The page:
20 years on from the momentous events of August 1994 and the historic IRA ceasefire of that time, movement towards the reunification of Ireland has been sparse on the ground with Irish Unity arguably as far away as ever. Promises of a new and final phase of struggle to secure British withdrawal and the realisation of a sovereign Irish republic have failed to materialise, with the energies of Irish republicanism pinned down under the weight of the 1998 British-Irish Agreement and its ability to deliver, if nothing else, a degree of peace to the long-troubled six-counties while preserving the strategic interests of the British state in Ireland.

The problem for republicanism is that this same Agreement, while capable of sustaining this peace of sorts, copper-fastens partition via the ‘triple lock’, acting as a rigid barrier to further constitutional change. In hindsight it should never have been accepted, or more accurately those who committed republicanism to this process, hinting at a back-door deal while appealing for a united front and trust in the leadership, should simply not have been given such free reign. It is then incumbent at this time to learn from the mistakes of the past and to reconcile a need to develop new strategies towards securing an end to partition with the desire of the people in Ireland to live in peace where possible. It’s difficult to see how anything beyond that can realistically hope to succeed at this point.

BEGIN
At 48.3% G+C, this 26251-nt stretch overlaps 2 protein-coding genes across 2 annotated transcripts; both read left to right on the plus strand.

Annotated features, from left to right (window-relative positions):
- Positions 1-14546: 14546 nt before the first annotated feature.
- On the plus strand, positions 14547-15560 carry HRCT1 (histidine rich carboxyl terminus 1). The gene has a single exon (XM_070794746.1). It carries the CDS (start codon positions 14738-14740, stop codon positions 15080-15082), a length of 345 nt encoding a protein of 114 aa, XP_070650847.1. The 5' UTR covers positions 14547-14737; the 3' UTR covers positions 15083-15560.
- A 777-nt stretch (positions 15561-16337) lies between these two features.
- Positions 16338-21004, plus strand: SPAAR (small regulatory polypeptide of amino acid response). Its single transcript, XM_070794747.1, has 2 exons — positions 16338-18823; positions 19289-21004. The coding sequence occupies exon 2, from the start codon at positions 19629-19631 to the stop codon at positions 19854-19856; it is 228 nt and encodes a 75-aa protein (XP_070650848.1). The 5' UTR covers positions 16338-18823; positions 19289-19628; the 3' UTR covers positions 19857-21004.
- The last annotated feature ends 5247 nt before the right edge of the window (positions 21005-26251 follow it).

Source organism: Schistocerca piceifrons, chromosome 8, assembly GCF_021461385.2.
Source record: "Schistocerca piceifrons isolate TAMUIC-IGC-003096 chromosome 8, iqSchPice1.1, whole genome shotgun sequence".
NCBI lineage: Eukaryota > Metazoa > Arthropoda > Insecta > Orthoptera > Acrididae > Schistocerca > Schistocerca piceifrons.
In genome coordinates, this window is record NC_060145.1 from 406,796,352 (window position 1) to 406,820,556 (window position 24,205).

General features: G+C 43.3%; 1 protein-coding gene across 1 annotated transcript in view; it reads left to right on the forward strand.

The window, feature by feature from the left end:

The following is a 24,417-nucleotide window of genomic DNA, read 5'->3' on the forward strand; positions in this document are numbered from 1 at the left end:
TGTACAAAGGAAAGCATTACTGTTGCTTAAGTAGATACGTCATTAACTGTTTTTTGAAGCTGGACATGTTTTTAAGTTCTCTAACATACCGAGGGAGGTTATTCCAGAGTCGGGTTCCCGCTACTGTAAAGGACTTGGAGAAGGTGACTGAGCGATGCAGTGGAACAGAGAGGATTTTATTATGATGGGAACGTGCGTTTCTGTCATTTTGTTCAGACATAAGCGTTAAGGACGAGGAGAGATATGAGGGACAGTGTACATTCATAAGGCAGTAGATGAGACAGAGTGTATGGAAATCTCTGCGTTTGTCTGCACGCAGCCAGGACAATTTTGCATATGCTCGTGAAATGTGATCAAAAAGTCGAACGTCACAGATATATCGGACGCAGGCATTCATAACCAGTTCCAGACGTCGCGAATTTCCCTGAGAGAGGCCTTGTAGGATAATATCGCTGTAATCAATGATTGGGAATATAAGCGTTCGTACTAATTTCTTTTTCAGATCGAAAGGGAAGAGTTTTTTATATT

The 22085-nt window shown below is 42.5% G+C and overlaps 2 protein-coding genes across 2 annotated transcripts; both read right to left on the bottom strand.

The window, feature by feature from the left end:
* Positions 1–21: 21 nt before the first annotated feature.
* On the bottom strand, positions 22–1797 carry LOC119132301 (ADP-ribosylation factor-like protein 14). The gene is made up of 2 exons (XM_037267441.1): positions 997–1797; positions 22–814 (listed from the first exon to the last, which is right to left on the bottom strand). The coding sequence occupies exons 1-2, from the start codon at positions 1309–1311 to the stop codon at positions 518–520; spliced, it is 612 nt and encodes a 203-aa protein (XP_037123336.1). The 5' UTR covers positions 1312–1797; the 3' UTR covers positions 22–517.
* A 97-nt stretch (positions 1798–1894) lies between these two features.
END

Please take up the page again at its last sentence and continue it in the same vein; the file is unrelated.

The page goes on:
There is now a pressing need for republicanism to provide a credible alternative to this new status quo, to provide practical and principled solutions capable of attracting the support we need to impact on the political process and force change. With that in mind the 1916 Societies believe our ‘One Ireland-One Vote’ campaign can create a new set of political dynamics, at home and abroad, capable of by-passing the limitations of the 1998 Agreement, spearheading a democratic and peaceful transition to Irish Unity. We believe it can allow us to build support for the republican position, giving voice to the legitimate demand of the Irish people for self-determination in a 32-county sovereign, democratic republic.

20 years on from that heady summer of 1994, when the world seemed at our feet, republicanism finds itself with massive work still to be done to achieve anything resembling its core objectives. That work remains for us to do. The party-political approach of former comrades has once again proven disastrous, fueling yet another abandonment of republicanism in return for greater power within the partition system. Now though is the time for fresh thinking. Our resolve is to build a worthy alternative, to give form to a solid argument backed by the Irish people that can force the British to acknowledge our democratic right to self-determination and freedom. Join us and help make this a reality, as we make it clear to Britain that after all these years it’s finally time to go.